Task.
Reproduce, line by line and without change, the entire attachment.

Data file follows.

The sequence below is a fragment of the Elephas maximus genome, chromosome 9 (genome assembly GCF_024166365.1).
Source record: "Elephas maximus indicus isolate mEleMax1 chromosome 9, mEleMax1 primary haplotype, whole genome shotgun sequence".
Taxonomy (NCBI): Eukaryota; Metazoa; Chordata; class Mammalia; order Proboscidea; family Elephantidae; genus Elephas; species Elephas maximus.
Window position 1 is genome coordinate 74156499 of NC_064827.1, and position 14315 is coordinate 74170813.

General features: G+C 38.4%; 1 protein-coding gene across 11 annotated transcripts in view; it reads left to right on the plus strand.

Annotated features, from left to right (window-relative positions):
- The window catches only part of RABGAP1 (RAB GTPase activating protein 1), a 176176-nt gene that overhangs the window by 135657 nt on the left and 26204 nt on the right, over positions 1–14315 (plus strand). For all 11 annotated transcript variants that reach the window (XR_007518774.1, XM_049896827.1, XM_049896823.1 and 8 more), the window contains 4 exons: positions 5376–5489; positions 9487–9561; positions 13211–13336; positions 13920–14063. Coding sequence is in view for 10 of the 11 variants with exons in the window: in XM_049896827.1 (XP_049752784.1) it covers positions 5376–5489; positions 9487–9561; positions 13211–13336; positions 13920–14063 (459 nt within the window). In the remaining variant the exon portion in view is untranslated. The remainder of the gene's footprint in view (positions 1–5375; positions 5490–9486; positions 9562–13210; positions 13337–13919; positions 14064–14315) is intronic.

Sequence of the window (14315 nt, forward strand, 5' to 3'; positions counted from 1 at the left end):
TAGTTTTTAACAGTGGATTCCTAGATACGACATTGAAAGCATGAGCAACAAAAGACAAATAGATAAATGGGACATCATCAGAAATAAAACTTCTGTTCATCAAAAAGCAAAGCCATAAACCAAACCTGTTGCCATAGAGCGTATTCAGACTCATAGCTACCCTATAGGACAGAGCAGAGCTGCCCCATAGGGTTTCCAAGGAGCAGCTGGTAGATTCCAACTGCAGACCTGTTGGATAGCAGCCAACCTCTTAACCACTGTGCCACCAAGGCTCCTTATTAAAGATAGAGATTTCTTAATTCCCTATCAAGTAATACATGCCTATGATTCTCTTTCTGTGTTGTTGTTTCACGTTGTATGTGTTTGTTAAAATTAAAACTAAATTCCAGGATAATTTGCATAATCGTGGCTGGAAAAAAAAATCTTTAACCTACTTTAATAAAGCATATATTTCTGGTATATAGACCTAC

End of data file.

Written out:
The sequence below is a fragment of the Elephas maximus genome, chromosome 9 (genome assembly GCF_024166365.1).
Source record: "Elephas maximus indicus isolate mEleMax1 chromosome 9, mEleMax1 primary haplotype, whole genome shotgun sequence".
Taxonomy (NCBI): Eukaryota; Metazoa; Chordata; class Mammalia; order Proboscidea; family Elephantidae; genus Elephas; species Elephas maximus.
Window position 1 is genome coordinate 74156499 of NC_064827.1, and position 14315 is coordinate 74170813.

General features: G+C 38.4%; 1 protein-coding gene across 11 annotated transcripts in view; it reads left to right on the plus strand.

Annotated features, from left to right (window-relative positions):
- The window catches only part of RABGAP1 (RAB GTPase activating protein 1), a 176176-nt gene that overhangs the window by 135657 nt on the left and 26204 nt on the right, over positions 1–14315 (plus strand). For all 11 annotated transcript variants that reach the window (XR_007518774.1, XM_049896827.1, XM_049896823.1 and 8 more), the window contains 4 exons: positions 5376–5489; positions 9487–9561; positions 13211–13336; positions 13920–14063. Coding sequence is in view for 10 of the 11 variants with exons in the window: in XM_049896827.1 (XP_049752784.1) it covers positions 5376–5489; positions 9487–9561; positions 13211–13336; positions 13920–14063 (459 nt within the window). In the remaining variant the exon portion in view is untranslated. The remainder of the gene's footprint in view (positions 1–5375; positions 5490–9486; positions 9562–13210; positions 13337–13919; positions 14064–14315) is intronic.

Sequence of the window (14315 nt, forward strand, 5' to 3'; positions counted from 1 at the left end):
TAGTTTTTAACAGTGGATTCCTAGATACGACATTGAAAGCATGAGCAACAAAAGACAAATAGATAAATGGGACATCATCAGAAATAAAACTTCTGTTCATCAAAAAGCAAAGCCATAAACCAAACCTGTTGCCATAGAGCGTATTCAGACTCATAGCTACCCTATAGGACAGAGCAGAGCTGCCCCATAGGGTTTCCAAGGAGCAGCTGGTAGATTCCAACTGCAGACCTGTTGGATAGCAGCCAACCTCTTAACCACTGTGCCACCAAGGCTCCTTATTAAAGATAGAGATTTCTTAATTCCCTATCAAGTAATACATGCCTATGATTCTCTTTCTGTGTTGTTGTTTCACGTTGTATGTGTTTGTTAAAATTAAAACTAAATTCCAGGATAATTTGCATAATCGTGGCTGGAAAAAAAAATCTTTAACCTACTTTAATAAAGCATATATTTCTGGTATATAGACCTAC